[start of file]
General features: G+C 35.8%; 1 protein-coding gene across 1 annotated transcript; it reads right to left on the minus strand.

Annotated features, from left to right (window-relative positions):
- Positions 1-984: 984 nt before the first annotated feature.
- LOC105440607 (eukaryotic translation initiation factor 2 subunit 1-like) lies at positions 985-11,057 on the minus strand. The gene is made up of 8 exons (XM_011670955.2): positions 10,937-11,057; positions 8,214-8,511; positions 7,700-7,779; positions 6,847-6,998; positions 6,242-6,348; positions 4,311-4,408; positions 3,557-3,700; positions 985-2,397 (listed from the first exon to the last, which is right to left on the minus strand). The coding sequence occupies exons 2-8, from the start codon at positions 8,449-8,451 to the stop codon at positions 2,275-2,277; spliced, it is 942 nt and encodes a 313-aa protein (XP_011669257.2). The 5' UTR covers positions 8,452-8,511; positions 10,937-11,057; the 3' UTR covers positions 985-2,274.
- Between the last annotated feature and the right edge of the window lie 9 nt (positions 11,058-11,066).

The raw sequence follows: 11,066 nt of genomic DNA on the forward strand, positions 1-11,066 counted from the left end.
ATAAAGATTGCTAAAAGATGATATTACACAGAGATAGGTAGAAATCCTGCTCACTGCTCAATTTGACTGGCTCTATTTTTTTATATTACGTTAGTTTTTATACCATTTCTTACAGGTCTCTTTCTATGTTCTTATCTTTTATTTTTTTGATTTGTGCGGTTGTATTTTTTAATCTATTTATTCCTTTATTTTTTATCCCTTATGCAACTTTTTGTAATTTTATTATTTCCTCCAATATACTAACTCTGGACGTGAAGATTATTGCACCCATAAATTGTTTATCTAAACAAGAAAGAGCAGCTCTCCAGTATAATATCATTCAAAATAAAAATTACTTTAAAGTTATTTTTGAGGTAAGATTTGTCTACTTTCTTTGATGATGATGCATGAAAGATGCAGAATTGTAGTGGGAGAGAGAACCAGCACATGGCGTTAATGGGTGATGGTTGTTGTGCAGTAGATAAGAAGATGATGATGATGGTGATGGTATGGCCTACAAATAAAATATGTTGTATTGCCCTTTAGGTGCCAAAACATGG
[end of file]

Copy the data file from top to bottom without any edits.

General features: G+C 35.8%; 1 protein-coding gene across 1 annotated transcript; it reads right to left on the minus strand.

Annotated features, from left to right (window-relative positions):
- Positions 1-984: 984 nt before the first annotated feature.
- LOC105440607 (eukaryotic translation initiation factor 2 subunit 1-like) lies at positions 985-11,057 on the minus strand. The gene is made up of 8 exons (XM_011670955.2): positions 10,937-11,057; positions 8,214-8,511; positions 7,700-7,779; positions 6,847-6,998; positions 6,242-6,348; positions 4,311-4,408; positions 3,557-3,700; positions 985-2,397 (listed from the first exon to the last, which is right to left on the minus strand). The coding sequence occupies exons 2-8, from the start codon at positions 8,449-8,451 to the stop codon at positions 2,275-2,277; spliced, it is 942 nt and encodes a 313-aa protein (XP_011669257.2). The 5' UTR covers positions 8,452-8,511; positions 10,937-11,057; the 3' UTR covers positions 985-2,274.
- Between the last annotated feature and the right edge of the window lie 9 nt (positions 11,058-11,066).

The raw sequence follows: 11,066 nt of genomic DNA on the forward strand, positions 1-11,066 counted from the left end.
ATAAAGATTGCTAAAAGATGATATTACACAGAGATAGGTAGAAATCCTGCTCACTGCTCAATTTGACTGGCTCTATTTTTTTATATTACGTTAGTTTTTATACCATTTCTTACAGGTCTCTTTCTATGTTCTTATCTTTTATTTTTTTGATTTGTGCGGTTGTATTTTTTAATCTATTTATTCCTTTATTTTTTATCCCTTATGCAACTTTTTGTAATTTTATTATTTCCTCCAATATACTAACTCTGGACGTGAAGATTATTGCACCCATAAATTGTTTATCTAAACAAGAAAGAGCAGCTCTCCAGTATAATATCATTCAAAATAAAAATTACTTTAAAGTTATTTTTGAGGTAAGATTTGTCTACTTTCTTTGATGATGATGCATGAAAGATGCAGAATTGTAGTGGGAGAGAGAACCAGCACATGGCGTTAATGGGTGATGGTTGTTGTGCAGTAGATAAGAAGATGATGATGATGGTGATGGTATGGCCTACAAATAAAATATGTTGTATTGCCCTTTAGGTGCCAAAACATGG